One of her deputies, House Assistant Minority Leader James Clyburn (D-S.C.), also participated in the Biden discussions. He disagreed Sunday with Republicans’ contention that the Democrats’ proposed revenue raisers are tax increases.
“The fact of the matter is, we have on the table all kinds of revenue raisers that they keep calling tax increases. How do you call closing loopholes to oil companies that are making billions of dollars in profits, closing up these loopholes that would generate $40 [billion] to $50 billion in revenue, how do you call that a tax hike?” he asked on ABC’s “This Week.” “That is no tax hike.”
Two high-profile fiscal hawks, Sen. Jim DeMint (R-S.C.) and Rep. Michele Bachmann (R-Minn.), have both said they are unwilling to vote to raise the debt ceiling, even if it means difficult financial straits for the country. But both discounted on Sunday talk shows the idea that the government would actually default.
“Well, I do care if [the government] defaults, but the fact is, Candy, we won’t,” DeMint said on CNN’s “State of the Union.” “If we never raise the debt ceiling again, we’re going to pay our bills, we’re going to pay Social Security.” He added that if Congress raises the debt ceiling without taking control of spending, “I think you’re going to see the markets respond in a much worse way as people look in and realize we don’t have the will to stop this spending.”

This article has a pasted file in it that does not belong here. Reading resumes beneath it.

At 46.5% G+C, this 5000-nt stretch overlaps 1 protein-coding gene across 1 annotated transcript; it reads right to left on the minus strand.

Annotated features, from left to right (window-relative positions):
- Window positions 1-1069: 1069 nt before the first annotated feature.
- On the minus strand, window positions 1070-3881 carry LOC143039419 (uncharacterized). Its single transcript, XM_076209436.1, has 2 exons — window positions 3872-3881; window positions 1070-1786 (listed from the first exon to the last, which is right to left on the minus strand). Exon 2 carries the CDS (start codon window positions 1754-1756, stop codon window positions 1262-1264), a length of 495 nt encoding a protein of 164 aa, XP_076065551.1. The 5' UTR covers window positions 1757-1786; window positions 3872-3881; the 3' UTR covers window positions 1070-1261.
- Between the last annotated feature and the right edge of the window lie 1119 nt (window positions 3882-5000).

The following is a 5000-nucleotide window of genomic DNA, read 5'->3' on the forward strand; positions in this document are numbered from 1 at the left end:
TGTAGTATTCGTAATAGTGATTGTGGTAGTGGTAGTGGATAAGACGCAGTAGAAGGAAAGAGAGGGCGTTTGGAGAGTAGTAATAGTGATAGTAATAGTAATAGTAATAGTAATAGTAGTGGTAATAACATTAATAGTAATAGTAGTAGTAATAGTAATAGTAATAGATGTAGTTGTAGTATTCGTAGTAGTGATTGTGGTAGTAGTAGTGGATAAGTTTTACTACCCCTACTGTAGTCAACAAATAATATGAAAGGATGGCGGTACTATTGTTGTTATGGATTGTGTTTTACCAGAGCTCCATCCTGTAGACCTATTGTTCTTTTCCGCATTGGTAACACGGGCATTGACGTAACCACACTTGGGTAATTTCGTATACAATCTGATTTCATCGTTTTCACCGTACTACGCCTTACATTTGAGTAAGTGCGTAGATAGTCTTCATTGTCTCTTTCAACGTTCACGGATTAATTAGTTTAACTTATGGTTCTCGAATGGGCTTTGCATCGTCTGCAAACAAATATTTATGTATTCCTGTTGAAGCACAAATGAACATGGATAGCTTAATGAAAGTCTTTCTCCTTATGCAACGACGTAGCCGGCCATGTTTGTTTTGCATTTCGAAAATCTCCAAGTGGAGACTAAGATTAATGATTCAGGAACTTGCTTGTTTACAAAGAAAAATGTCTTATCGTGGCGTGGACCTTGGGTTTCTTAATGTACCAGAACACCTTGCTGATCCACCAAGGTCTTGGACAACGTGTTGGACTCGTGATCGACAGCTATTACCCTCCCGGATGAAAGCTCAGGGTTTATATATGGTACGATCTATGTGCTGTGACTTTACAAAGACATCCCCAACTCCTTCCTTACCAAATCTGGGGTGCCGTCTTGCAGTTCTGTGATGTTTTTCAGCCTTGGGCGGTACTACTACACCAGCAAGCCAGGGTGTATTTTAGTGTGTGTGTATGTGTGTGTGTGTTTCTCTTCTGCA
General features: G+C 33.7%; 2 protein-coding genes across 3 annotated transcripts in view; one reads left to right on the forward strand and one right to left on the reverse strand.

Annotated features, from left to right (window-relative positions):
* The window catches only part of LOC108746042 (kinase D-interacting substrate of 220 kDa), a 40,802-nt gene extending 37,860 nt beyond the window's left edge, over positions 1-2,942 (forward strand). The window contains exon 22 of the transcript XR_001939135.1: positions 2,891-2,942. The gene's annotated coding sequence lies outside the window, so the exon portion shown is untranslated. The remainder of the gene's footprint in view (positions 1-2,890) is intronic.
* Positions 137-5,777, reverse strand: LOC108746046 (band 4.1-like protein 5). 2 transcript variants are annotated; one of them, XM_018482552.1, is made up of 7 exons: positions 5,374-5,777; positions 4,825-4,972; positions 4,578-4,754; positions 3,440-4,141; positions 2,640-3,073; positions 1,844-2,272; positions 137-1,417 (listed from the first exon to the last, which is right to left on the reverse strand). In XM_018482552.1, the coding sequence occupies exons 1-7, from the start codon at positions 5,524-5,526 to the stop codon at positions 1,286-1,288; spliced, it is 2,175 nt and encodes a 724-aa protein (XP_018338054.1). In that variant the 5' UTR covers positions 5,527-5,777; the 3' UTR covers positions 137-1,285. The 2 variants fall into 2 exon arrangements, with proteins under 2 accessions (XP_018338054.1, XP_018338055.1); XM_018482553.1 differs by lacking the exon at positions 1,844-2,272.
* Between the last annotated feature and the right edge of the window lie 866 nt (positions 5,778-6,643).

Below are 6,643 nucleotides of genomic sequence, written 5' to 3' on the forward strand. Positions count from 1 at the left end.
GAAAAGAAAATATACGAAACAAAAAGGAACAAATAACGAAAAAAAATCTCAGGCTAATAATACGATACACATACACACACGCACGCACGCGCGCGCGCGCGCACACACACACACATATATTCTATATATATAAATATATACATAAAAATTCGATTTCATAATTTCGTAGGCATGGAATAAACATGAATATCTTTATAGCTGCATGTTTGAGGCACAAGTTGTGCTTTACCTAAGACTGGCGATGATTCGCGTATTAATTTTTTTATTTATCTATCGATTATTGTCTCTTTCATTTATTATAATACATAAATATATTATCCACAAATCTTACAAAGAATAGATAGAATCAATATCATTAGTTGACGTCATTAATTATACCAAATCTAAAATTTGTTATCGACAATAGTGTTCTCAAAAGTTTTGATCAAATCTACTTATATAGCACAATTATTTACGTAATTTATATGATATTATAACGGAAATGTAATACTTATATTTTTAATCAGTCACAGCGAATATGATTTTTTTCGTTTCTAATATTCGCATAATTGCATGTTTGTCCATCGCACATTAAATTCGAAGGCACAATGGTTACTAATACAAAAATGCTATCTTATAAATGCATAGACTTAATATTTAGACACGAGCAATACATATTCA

Bachmann, who will formally announce her 2012 presidential campaign Monday, pushed back against the predictions of default as debt scare tactics. “I have no intention of voting to raise the debt ceiling,” she said on CBS’ “Face the Nation.” “I’ve seen smoke and mirrors time and time again. ... That cycle has to stop.”
McConnell, however, said the debt ceiling talks are “a great opportunity to bring the two sides together to do something really significant for the country. ... I think what would reassure the world more than anything we could do would be to come together and use this opportunity, presented by the president’s request of us to raise the debt ceiling, to do something about the debt.”
He added that “the president’s own trustees, of Medicare and Social Security, have said both programs are in trouble” and that Medicare expenditures might be a point of potential compromise. “We know the Democrats are willing to reduce Medicare expenditures,” he said on “This Week.” “That’s something that can actually pass the Congress.”
From left, Lisa Peng, daughter of Peng Ming, Grace Ge Geng, daughter of Gao Zhisheng, and Ti-Anna Wang, daughter of Wang Bingzhang, hold pictures of their imprisoned fathers during a House Subcommittee on Africa, Global Health, Global Human Rights, and International Organizations hearing in the Rayburn House Office Building titled “Their Daughters Appeal to Beijing: ‘Let Our Fathers Go!’”
Each year since 1990, CQ Roll Call has reviewed the financial disclosures of all 541 senators, representatives and delegates to determine the 50 richest members of Congress. This year's report, derived from forms covering the calendar year 2012, shows it took a net worth of $6.67 million to crack the exclusive club.